What happened to news reporter Serene Branson?

A video of a news reporter suffering a complex Migraine resembling stroke has gone viral. See the video: Serene Branson’s Complex Migraine was not a stroke Here are the facts every Migraineur and their family should know:

Complex Migraine is a descriptive term used to describe a Migraine aura that resembles a stroke.

When the (electrical) spreading cortical depression of Migraine aura reaches the centers of the brain responsible for language, Aphasia can be the result.

Aphasia is a neurological deficit that results in the inability to process language correctly, either given or received, or sometimes both. This language may be in the form of numbers or words. It may be written, heard or spoken.

When this inability to process language goes away, it is called Transient Aphasia. When the inability to process language does not go away, it is called Aphasia. Someone who is suffering any attack of aphasia is called Aphasic.

Transient aphasia can be a part of Migraine aura that mimics stroke. Telling the difference between this type of aura and a stroke or Transient Ischemic Attack (TIA) should only be done by a doctor or neurologist.

Migraine auras are frightening enough when they happen and you know what they are. When Migraine auras happen and something is unknown, new or different, they can be reason for anxiety. Migrainous stroke, while rare, is a scary possibility that must always be ruled out by your doctor. This is one reason why Migraine advocates and doctors tell Migraineurs that if their Migraine attack changes, becomes unusually severe (the worst headache of your life), or lasts longer than 3 days, the patient should consider it a signal to get to their doctor or emergency room.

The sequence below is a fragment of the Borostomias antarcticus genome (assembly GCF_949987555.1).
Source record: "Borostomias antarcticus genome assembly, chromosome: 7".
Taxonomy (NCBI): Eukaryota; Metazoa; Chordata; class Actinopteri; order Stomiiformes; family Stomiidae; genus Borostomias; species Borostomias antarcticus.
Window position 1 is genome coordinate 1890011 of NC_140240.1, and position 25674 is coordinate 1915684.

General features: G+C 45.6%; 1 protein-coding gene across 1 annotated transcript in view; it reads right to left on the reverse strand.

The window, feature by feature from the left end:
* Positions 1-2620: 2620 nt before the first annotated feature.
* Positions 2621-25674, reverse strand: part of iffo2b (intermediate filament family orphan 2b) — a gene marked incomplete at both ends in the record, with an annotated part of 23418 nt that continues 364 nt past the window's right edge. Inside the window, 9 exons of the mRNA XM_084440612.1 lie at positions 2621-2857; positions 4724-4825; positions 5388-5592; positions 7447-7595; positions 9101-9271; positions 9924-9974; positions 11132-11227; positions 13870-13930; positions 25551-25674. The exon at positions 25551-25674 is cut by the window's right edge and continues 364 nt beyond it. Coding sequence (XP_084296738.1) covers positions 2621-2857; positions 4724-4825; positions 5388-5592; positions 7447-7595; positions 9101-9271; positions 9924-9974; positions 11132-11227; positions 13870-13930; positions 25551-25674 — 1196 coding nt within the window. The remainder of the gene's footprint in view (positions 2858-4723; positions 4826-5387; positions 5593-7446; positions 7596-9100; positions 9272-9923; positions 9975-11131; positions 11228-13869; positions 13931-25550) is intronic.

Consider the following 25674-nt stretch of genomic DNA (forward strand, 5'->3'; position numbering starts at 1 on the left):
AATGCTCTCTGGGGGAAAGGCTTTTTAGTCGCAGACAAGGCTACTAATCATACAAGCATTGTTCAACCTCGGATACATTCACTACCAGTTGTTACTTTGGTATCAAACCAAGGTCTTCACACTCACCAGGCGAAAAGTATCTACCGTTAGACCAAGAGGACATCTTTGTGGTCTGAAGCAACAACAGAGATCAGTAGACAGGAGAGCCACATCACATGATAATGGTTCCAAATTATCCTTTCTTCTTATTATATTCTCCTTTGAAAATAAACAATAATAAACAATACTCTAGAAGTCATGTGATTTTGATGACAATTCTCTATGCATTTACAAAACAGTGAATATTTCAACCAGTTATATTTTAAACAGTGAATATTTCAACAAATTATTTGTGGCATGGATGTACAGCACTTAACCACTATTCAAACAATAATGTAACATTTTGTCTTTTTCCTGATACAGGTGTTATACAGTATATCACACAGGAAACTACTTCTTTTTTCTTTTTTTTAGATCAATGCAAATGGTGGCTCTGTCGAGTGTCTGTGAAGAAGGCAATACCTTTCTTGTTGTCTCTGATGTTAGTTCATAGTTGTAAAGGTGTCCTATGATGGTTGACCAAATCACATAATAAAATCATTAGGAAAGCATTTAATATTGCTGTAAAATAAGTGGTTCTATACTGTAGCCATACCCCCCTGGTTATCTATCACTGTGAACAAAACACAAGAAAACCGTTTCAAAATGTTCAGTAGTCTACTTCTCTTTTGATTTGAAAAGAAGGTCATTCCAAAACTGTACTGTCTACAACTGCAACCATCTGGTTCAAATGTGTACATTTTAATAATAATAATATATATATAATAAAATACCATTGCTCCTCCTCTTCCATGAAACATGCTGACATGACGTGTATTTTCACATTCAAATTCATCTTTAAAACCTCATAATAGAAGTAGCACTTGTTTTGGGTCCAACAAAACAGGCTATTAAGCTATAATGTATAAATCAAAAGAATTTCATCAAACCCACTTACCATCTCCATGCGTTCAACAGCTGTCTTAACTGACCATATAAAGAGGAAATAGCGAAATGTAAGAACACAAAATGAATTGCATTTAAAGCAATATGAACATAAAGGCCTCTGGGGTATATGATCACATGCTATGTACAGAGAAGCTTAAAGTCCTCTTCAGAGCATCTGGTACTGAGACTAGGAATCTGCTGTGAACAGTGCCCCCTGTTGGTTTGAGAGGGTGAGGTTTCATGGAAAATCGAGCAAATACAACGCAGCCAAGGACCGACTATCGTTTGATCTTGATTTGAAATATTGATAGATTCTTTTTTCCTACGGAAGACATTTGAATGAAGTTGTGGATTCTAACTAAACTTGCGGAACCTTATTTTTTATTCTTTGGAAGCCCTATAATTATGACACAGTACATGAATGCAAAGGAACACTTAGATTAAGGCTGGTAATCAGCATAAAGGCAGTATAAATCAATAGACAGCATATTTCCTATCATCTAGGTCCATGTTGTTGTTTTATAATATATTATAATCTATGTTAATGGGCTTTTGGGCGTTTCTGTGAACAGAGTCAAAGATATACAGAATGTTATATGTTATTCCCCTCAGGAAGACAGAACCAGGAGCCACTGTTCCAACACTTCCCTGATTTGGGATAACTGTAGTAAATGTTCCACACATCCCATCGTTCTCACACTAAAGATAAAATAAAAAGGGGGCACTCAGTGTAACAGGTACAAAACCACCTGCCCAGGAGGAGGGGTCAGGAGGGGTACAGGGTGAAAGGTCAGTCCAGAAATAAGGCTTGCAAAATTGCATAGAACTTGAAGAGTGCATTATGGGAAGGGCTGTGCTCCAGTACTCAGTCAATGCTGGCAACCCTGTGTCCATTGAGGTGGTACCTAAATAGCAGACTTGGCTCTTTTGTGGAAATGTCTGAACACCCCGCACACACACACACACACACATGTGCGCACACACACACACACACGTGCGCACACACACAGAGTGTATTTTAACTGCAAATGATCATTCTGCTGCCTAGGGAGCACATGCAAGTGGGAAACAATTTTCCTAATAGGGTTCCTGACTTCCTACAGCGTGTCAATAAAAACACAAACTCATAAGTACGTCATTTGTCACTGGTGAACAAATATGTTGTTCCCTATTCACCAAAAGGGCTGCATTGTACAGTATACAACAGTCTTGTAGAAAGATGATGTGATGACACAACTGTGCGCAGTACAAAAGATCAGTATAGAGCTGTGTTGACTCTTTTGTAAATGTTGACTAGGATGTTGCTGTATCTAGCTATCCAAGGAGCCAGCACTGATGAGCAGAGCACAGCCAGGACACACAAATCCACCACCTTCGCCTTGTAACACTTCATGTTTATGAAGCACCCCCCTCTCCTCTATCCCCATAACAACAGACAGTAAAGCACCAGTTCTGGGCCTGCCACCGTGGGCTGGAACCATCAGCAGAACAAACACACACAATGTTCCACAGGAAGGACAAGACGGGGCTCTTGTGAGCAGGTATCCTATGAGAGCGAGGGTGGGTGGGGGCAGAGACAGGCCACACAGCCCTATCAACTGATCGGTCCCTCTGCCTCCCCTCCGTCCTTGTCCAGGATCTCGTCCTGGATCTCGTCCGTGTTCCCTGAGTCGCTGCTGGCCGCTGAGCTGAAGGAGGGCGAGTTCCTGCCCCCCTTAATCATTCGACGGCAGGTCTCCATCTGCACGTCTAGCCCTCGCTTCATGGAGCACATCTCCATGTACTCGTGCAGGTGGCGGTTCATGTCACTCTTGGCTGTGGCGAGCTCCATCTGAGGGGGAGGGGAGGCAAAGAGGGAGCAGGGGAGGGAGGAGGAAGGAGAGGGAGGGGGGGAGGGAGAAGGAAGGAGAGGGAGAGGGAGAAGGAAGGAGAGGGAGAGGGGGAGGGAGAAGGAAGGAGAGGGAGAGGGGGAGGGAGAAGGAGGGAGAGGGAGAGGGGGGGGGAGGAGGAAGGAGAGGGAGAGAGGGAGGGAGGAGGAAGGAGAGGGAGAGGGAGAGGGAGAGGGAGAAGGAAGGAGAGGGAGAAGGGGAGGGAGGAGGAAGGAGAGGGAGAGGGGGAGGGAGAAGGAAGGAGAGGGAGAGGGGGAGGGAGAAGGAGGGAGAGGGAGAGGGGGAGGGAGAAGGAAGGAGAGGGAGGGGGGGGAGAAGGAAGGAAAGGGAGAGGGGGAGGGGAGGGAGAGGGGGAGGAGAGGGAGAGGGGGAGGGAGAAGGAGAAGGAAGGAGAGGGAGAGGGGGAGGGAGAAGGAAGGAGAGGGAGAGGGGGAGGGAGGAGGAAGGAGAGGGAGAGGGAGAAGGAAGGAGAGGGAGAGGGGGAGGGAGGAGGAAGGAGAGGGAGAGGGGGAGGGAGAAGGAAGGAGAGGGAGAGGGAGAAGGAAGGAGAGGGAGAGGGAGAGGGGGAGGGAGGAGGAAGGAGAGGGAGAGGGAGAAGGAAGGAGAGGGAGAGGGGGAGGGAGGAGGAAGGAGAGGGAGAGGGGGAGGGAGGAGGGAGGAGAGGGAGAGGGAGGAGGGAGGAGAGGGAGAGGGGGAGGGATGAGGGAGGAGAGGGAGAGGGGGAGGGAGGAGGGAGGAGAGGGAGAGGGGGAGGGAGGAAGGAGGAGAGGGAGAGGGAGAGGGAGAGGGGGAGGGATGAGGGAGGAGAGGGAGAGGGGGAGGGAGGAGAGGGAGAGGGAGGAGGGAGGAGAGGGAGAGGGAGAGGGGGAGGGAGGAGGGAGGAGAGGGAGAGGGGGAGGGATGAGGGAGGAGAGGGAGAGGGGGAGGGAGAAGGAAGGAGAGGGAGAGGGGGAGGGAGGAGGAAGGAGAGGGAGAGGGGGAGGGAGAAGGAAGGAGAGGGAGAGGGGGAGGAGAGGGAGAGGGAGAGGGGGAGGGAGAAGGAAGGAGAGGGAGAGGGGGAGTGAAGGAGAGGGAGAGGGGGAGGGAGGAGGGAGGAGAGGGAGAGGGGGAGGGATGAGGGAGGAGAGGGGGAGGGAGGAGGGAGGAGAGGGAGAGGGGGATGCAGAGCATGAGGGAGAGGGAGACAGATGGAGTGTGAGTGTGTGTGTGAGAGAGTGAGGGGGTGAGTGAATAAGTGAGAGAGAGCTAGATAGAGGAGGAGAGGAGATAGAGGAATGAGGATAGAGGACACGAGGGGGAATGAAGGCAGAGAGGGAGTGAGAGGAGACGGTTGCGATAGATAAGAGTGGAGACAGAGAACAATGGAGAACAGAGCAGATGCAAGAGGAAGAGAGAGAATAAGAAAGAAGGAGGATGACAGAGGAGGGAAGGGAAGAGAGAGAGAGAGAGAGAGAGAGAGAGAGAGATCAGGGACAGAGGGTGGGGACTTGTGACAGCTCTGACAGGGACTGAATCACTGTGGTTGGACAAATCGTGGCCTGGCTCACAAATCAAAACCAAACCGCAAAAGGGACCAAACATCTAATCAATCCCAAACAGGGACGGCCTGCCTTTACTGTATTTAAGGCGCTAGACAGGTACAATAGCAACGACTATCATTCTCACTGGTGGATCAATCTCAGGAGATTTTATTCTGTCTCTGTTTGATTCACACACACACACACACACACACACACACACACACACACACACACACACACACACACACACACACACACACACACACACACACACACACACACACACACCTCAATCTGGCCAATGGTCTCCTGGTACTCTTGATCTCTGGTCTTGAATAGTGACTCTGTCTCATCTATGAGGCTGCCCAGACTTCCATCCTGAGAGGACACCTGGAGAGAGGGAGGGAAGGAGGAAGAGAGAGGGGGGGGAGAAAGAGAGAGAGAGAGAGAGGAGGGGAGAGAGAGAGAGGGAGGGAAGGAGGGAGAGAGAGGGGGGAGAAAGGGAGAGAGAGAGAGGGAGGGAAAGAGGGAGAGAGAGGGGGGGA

Migraine auras can affect any of the senses — sight, hearing, smell, taste, touch. Even your sense of balance and information about the world around you can become distorted (Alice in Wonderland Syndrome). We have already talked about aura, including aphasic aura in this post: What is Aura?

There are two main areas in the brain responsible for reading, writing, speaking, understanding, and calculations (math). Each area is responsible for a different part of our ability to use this language. Most specifically, difficulties in language can range from trouble word finding, to the complete inability to communicate or understand any kind of language or communication. Each attack of transient aphasia can be different than the next, adding to its ability to frighten and frustrate us.

Sadly, there are those who think what happened to Serene Branson is amusing fodder for jokes. The symptoms of a stroke should never, ever be considered a joking matter, and those that choose to laugh at or persecute her for her medical condition should be ashamed of themselves.

Those readers who have checked out my Migraine.com profile will already know why I am passionate about this – I have frequently suffered the type of Migraine aura Ms. Branson suffered on air.

What does it feel like to be aphasic?

When it happens, it’s frightening. You can watch the video of Serene and see the confusion and fright in her eyes and on her face. Like most of us who suffer transient aphasia, she tries desperately to cover it up. This is very real.

For me, it is the most frustrating, humiliating thing I have ever had happen to me, and it has reduced me on more than one occasion to a weeping baby in front of my family, friends and strangers. It’s happened to me on the phone multiple times, in public many times. During meetings with clients. In front of friends and family. The worst is when it happens in front of strangers, because at first they think it’s funny — that it’s some kind of joke, just like what happened to Serene. They laugh and try to get me to be serious, and sometimes they look at me like I’m an idiot. In my head my brain is screaming at them to understand that something is horribly wrong. On the outside, I just melt.